Strokes of genius: A ground report from the Kochi-Muziris Biennale
A ‘sea of pain’, a giant pyramid, a novel on a wall — these are things you can expect to run into at the third edition of the KMBart and culture Updated: Dec 18, 2016 11:43 IST
An imposing Egyptian-style pyramid greets visitors at the entrance to India’s biggest art festival, the Kochi-Muziris Biennale (KMB).
Slovenian artist Ales Stegar is busy taking a team of visitors into the dark interiors of the mammoth structure, titled The Pyramid of Exiled Poets. Covered with cow dung cakes, mud and bamboo mats, the pyramid is meant to represent a tomb for cast-out poets.
“It is a tribute to those who have lost their lives and homes for airing their writings,” he says.
A couple of metres away, Chilean artist Raul Zurita is inviting visitors to walk through his Sea of Pain, an installation of placid, dimly lit, ankle-deep water meant as a reminder of the mounting woes of Syria’s refugees. The artist has dedicated his work to 3-year-old Aylan Kurdi, whose body washed ashore in Turkey last year.
Anamika Haksar, meanwhile, is blending theatre and art in an installation that comments on growing injustice and inequality on the subcontinent.
Titled Composition on Water, she is using Dalit writers’ texts as the foundation for improvisation, encouraging actors to experiment with the audience so that each performance begins, unfolds and ends differently.
“This biennale is aimed at triggering a dialogue between multiple perspectives and possibilities,” says curator Sudarshan Shetty. “Titled Forming in the Pupil of an Eye, more meanings emerge as one keeps the inner eye open.”
An art biennale, incidentally, is a large-scale curated event held once every two years to bring art, artists and art lovers together without an eye on commerce; art cannot be bought at a biennale and artists participate for the prestige of having been invited.
A total of 97 artists from 31 countries have descended on coastal Kerala for its three-month celebration of art, which has left Kochi and its neighbouring Muziris awash in colour as art works pop up on walls, pillars and streetsides.
Argentine writer Sergio Chejfec, for instance, is writing an 88-chapter novel on the walls of Aspinwall, the sprawling seafront heritage property — a one-time trading complex — that is the main venue of the KMB.
The KMB is spread across 12 venues and 500,000 sq feet, with the art on display ranging from lampooning cartoons to mammoth installations, mellifluous music and thought-provoking performing art.
“This is the experience of a lifetime,” says Deepa Shah, 24, an IT professional from Bangalore.
“I liked the pyramid very much. Once inside you really feel these poets singing in front of you.”
There is no commercial angle, adds K Meedu, 23, a professional dancer from Thrissur. “It is truly art for art’s sake and you can see world famous artists in the midst of an enthusiastic audience.”
Among the repeat visitors was Unnikrishnan Nair, 38, a school teacher from Palakkad who has been to every edition of the biennale since it was launched in 2012.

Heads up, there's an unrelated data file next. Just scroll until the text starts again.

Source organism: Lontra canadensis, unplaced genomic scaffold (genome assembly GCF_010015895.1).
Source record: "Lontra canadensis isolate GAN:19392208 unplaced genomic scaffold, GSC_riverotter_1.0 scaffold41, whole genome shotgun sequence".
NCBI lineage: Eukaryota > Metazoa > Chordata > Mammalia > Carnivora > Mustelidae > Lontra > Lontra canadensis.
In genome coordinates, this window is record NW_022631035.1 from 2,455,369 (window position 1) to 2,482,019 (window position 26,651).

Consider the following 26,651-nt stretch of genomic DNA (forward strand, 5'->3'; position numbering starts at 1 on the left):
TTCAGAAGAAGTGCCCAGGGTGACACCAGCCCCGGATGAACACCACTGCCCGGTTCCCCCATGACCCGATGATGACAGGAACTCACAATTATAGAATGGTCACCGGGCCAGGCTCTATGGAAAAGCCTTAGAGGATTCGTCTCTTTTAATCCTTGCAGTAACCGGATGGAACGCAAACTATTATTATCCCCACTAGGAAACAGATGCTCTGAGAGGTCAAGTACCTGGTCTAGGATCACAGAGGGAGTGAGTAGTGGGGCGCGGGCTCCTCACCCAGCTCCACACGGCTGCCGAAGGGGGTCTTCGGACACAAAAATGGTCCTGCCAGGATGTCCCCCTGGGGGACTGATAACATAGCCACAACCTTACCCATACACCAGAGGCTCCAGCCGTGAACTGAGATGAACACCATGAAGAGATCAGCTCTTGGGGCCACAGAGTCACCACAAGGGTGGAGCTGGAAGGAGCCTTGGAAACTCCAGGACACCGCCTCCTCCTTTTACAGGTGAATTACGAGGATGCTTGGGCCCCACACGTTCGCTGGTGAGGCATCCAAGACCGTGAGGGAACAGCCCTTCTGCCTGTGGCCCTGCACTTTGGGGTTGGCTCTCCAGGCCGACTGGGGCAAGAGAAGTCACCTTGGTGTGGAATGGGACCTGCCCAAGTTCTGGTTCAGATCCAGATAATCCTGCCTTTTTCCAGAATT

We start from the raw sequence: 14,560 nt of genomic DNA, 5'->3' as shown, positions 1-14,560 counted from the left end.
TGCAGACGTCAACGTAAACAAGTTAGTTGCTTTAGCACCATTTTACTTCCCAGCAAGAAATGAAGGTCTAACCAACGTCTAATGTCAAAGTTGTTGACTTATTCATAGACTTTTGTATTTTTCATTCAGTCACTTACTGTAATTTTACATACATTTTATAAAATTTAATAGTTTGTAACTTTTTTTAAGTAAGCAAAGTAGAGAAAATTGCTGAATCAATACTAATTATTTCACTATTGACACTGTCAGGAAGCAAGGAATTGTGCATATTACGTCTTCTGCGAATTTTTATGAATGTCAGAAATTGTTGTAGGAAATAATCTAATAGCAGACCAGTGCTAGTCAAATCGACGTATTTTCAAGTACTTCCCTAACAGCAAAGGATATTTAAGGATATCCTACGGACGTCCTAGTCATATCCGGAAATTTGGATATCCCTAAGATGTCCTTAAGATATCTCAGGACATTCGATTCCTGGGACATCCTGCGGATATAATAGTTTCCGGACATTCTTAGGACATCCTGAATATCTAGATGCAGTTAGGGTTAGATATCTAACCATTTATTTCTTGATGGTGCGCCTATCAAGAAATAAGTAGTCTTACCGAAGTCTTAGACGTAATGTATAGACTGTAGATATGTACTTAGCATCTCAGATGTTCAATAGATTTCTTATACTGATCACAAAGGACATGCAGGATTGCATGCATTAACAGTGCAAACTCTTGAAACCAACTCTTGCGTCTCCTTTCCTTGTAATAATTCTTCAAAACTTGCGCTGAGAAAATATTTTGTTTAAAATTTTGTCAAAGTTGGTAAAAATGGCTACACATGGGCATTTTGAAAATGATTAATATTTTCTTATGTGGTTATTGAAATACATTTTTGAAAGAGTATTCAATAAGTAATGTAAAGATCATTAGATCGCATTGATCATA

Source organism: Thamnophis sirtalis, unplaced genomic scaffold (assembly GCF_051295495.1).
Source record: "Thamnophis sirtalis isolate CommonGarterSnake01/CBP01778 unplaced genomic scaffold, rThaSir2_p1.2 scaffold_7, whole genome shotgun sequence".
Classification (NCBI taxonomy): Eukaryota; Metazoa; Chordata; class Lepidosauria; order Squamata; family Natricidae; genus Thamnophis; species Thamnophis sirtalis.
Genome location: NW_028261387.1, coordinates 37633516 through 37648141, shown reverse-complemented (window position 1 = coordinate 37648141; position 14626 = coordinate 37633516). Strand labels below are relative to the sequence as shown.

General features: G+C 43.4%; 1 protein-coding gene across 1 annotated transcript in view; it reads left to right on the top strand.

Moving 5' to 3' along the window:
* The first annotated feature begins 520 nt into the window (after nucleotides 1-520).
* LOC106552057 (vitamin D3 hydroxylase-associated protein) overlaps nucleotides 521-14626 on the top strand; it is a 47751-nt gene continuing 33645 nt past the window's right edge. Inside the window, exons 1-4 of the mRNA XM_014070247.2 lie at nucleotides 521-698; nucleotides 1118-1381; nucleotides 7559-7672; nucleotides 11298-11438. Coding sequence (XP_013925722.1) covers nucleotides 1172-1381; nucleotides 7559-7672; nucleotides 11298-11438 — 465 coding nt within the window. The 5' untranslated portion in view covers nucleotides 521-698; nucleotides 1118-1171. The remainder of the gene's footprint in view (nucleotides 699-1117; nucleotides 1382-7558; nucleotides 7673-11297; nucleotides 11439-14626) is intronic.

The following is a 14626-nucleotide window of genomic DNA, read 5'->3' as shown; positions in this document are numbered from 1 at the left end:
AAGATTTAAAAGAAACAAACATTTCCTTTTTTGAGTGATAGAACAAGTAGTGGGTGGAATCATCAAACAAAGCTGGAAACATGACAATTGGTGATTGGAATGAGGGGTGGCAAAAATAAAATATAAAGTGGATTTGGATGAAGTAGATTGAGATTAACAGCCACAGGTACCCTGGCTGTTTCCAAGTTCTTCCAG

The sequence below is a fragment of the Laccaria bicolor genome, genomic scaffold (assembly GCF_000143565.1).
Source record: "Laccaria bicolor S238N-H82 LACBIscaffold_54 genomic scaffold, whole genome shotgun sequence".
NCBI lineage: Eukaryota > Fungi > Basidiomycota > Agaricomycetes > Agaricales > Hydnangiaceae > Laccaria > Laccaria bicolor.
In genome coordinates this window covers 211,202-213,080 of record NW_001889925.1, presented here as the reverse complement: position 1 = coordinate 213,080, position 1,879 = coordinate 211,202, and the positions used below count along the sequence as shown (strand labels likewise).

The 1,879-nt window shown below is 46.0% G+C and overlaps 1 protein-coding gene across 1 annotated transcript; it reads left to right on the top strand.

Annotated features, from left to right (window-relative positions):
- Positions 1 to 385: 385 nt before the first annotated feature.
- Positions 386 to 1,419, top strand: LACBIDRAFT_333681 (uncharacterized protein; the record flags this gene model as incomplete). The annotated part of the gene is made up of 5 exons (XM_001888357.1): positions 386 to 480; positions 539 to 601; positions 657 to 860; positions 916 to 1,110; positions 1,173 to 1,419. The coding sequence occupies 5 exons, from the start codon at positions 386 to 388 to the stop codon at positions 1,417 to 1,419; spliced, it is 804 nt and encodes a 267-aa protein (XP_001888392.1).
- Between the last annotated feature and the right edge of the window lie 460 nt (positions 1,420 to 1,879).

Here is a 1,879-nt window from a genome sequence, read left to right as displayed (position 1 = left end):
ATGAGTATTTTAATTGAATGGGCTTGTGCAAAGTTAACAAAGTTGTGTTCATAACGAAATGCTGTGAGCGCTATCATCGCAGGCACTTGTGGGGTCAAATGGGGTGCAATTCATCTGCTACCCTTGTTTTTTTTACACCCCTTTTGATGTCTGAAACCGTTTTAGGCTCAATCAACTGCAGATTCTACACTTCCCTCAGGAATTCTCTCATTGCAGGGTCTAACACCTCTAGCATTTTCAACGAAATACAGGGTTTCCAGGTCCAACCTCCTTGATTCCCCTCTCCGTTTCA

“This time has been the most organised so far, and the selection of works is amazing,” he says.
“My favorite is the giant mural by PK Sadanandan, featuring icons and narratives inspired by mythology. Natural colour is used in the 15-metre-long and 3-metre-wide work.”
Among the 22 volunteers who have put their lives on hold to help plan and organise the mammoth endeavour is recent architecture graduate Pavneet Singh, 24, who has come all the way from Chandigarh, driven by his love for art.
“It is nothing to do with my profession. But art is my first love and I wanted to be a part of the biggest art event going,” he says. “I just finished my course, so this is my break. I’ll be here for a month.”
REBELS WITH A CAUSE
About 2 km from the main venue, at Gallery OED, a collective of 16 artists from Artists in Residence, a 45-year-old US-based women’s art initiative, have 16 of their works on display.
“Our art offers a wealth of inquiry and insight into mutable and shifting senses of identity that might be defined by gender, race, ethnicity or geography,” says curator Kathyryn Myers.
There’s also a special exhibition of the work of rebel artist Brij Mohan Anand (1928-1986), a relatively unknown painter whose highly political art served as a raised voice against neo- imperialism and cultural indoctrination in the last century.
“The works of such undiscovered artists best capture the spirit of their time as seen from the common man’s perspective,” said acclaimed filmmaker Shaji N Karun, inaugurating the exhibition.
Take a dekko at the last edition of KMB here
Another interesting feature of the third edition is the Student Biennale, where works by 470 aspiring artists from 46 art schools across the country — ranging from Imphal Art College in Manipur to Goa College of Art in Panaji — are on display.
“The student biennale platform will channel the energies of the mammoth art event into the Indian art education system. It is expected to mature into a space to explore diversity of styles and creativity,” says artist Bose Krishanmachari, co-founder of KBM.
“People have taken it up in a big way. Kochi is now on top of the art map,” adds fellow co-founder Riyas Komu.
What next? Organisers are upbeat after Kerala chief minister Pinarayi Vijayan, who inaugurated the event, promised it a permanent venue.
Currently, besides Aspinwall, some of the venues spread out across Kochi and Muziris include the Pepper House and Kashi cafés, the Durbar Hall grounds, the Dutch Warehouse godown and the heritage Kottapuram Fort.